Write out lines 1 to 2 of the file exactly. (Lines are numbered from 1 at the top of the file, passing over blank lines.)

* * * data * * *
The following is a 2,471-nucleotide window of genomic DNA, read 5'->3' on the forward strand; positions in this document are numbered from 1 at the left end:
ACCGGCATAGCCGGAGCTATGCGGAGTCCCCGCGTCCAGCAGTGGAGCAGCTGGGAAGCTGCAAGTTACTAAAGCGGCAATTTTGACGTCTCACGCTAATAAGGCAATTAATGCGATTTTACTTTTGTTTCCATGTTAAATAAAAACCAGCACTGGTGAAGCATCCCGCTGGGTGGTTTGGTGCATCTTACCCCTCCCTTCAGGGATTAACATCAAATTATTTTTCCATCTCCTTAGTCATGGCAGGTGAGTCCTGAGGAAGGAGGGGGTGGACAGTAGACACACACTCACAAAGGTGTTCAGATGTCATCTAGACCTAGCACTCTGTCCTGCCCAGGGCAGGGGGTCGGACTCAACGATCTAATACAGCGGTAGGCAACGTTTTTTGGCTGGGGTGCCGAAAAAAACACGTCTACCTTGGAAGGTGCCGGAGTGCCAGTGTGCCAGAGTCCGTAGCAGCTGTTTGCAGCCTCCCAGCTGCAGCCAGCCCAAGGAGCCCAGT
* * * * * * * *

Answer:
The following is a 2,471-nucleotide window of genomic DNA, read 5'->3' on the forward strand; positions in this document are numbered from 1 at the left end:
ACCGGCATAGCCGGAGCTATGCGGAGTCCCCGCGTCCAGCAGTGGAGCAGCTGGGAAGCTGCAAGTTACTAAAGCGGCAATTTTGACGTCTCACGCTAATAAGGCAATTAATGCGATTTTACTTTTGTTTCCATGTTAAATAAAAACCAGCACTGGTGAAGCATCCCGCTGGGTGGTTTGGTGCATCTTACCCCTCCCTTCAGGGATTAACATCAAATTATTTTTCCATCTCCTTAGTCATGGCAGGTGAGTCCTGAGGAAGGAGGGGGTGGACAGTAGACACACACTCACAAAGGTGTTCAGATGTCATCTAGACCTAGCACTCTGTCCTGCCCAGGGCAGGGGGTCGGACTCAACGATCTAATACAGCGGTAGGCAACGTTTTTTGGCTGGGGTGCCGAAAAAAACACGTCTACCTTGGAAGGTGCCGGAGTGCCAGTGTGCCAGAGTCCGTAGCAGCTGTTTGCAGCCTCCCAGCTGCAGCCAGCCCAAGGAGCCCAGT